Scarface (1983 film)

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Scarface
Scarface - 1983 film.jpg
Theatrical release poster
Directed by Brian De Palma
Produced by Martin Bregman
Screenplay by Oliver Stone
Starring Al Pacino
Music by Giorgio Moroder
Cinematography John A. Alonzo
Edited by
Production
company
Distributed byUniversal Pictures
Release date
  • December 1, 1983 (1983-12-01)(New York City)
  • December 9, 1983 (1983-12-09)(United States)
Running time
170 minutes [1]
CountryUnited States
LanguageEnglish
Budget$37 million [2]
Box office$65.9 million [3]

Scarface is a 1983 American crime drama film directed by Brian De Palma and written by Oliver Stone. [4] It is a remake of the 1932 film [5] and tells the story of Cuban refugee Tony Montana (Al Pacino) who arrives in 1980s Miami with nothing and rises to become a powerful drug lord. The cast also features Michelle Pfeiffer, Steven Bauer, Robert Loggia, F. Murray Abraham, and Mary Elizabeth Mastrantonio. [4]

Brian De Palma American film director and screenwriter

Brian Russell De Palma is an American film director and screenwriter. With a career spanning over 50 years, he is best known for his work in the suspense, psychological thriller, and crime drama genres. His prominent films include mainstream box office hits such as Carrie (1976), Dressed to Kill (1980), Scarface (1983), The Untouchables (1987), and Mission: Impossible (1996), as well as cult favorites such as Sisters (1973), Blow Out (1981), Body Double (1984), Carlito's Way (1993), and Femme Fatale (2002).

Oliver Stone American film director, screenwriter, and producer

William Oliver Stone is an American filmmaker, director, writer and conspiracy theorist.

<i>Scarface</i> (1932 film) 1932 film

Scarface is a 1932 American pre-Code gangster film directed by Howard Hawks and produced by Hawks and Howard Hughes. The screenplay, by Ben Hecht, is based loosely on the 1929 novel by Armitage Trail which was inspired by Al Capone. The film stars Paul Muni as gangster Antonio "Tony" Camonte violently rises through the Chicago gangland. Meanwhile, Camonte pursues his bosses' mistress as Camonte's sister pursues his best hitman. In an overt tie to the life of Capone, one scene depicts a version of the Saint Valentine's Day Massacre.

Contents

Pacino became interested in a remake of the 1932 version after seeing it, and he and producer Martin Bregman began to develop it. Sidney Lumet was initially hired to direct the film but was replaced by De Palma, who hired Stone to write the script. Filming took place from November 1982 to May 1983. The film was shot in Louisville and in Los Angeles. The film's soundtrack was composed by Giorgio Moroder. De Palma dedicated this version of Scarface after the writers of the original, Howard Hawks and Ben Hecht. [6]

Martin Leon Bregman was an American film producer and personal manager. Bregman produced many films including Scarface, Sea of Love, Venom, Serpico, Dog Day Afternoon, The Four Seasons, Betsy's Wedding, Carlito's Way, Carlito's Way: Rise to Power, The Bone Collector and The Adventures of Pluto Nash.

Sidney Lumet American director, producer and screenwriter

Sidney Arthur Lumet was an American director, producer, and screenwriter with over 50 films to his credit. He was nominated five times for the Academy Award: four for Best Director for 12 Angry Men (1957), Dog Day Afternoon (1975), Network (1976), and The Verdict (1982) and one for Best Adapted Screenplay for Prince of the City (1981). He did not win an individual Academy Award, but did receive an Academy Honorary Award, and 14 of his films were nominated for Oscars, including Network, which was nominated for ten and won four.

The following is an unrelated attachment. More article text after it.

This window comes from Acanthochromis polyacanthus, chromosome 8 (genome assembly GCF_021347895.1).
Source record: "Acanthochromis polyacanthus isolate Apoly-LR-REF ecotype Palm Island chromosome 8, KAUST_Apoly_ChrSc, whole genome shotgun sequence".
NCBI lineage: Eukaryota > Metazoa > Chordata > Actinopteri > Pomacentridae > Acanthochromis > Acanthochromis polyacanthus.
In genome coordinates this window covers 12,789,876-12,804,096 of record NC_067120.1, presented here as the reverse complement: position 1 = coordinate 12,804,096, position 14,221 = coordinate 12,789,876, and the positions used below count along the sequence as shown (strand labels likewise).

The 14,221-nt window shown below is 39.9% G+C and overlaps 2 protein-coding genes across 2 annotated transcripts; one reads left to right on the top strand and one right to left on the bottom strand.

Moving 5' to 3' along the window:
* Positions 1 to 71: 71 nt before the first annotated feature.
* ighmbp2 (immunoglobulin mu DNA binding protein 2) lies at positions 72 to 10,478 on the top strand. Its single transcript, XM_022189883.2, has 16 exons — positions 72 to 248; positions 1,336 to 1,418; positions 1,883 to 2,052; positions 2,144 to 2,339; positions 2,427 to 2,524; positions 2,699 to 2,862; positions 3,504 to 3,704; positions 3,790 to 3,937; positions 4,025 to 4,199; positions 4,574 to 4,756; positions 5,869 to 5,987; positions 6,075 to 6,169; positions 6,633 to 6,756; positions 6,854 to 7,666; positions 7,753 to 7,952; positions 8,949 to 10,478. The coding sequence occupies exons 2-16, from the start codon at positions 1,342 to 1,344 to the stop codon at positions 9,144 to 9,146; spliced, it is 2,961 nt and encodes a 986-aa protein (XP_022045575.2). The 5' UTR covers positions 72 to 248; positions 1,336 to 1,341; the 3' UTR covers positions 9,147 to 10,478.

Louisville, Kentucky City in Kentucky

Louisville is the largest city in the Commonwealth of Kentucky and the 29th most-populous city in the United States. It is one of two cities in Kentucky designated as first-class, the other being Lexington, the state's second-largest city. Louisville is the historical seat and, since 2003, the nominal seat of Jefferson County, on the Indiana border.

Scarface was released on December 9, 1983 and grossed $44 million at the domestic box office and $65.9 million worldwide. Initial critical reception was negative due to excessive violence, profanity, and graphic drug usage. Some Cuban expatriates in Miami objected to the film's portrayal of Cubans as criminals and drug traffickers. In the years that followed, however, critics have reappraised it, and it is now considered by some to be one of the best films in the crime genre, and one of the greatest remakes ever. Screenwriters and directors such as Martin Scorsese have praised the film, and it has been referenced extensively in pop culture, especially in hip hop music [7] [8] as well as comic books, television programs, and video games, although over the years, the film has been regarded as a cult film. [9] [10] [11]

Martin Scorsese American-Italian film director, screenwriter, producer and actor

Martin Charles Scorsese is an American-Italian filmmaker, actor and historian, whose career spans more than 50 years. Scorsese's body of work addresses such themes as Italian-American identity, Roman Catholic concepts of guilt and redemption, faith, machismo, modern crime, and gang conflict. Many of his films are also known for their depiction of violence and liberal use of profanity.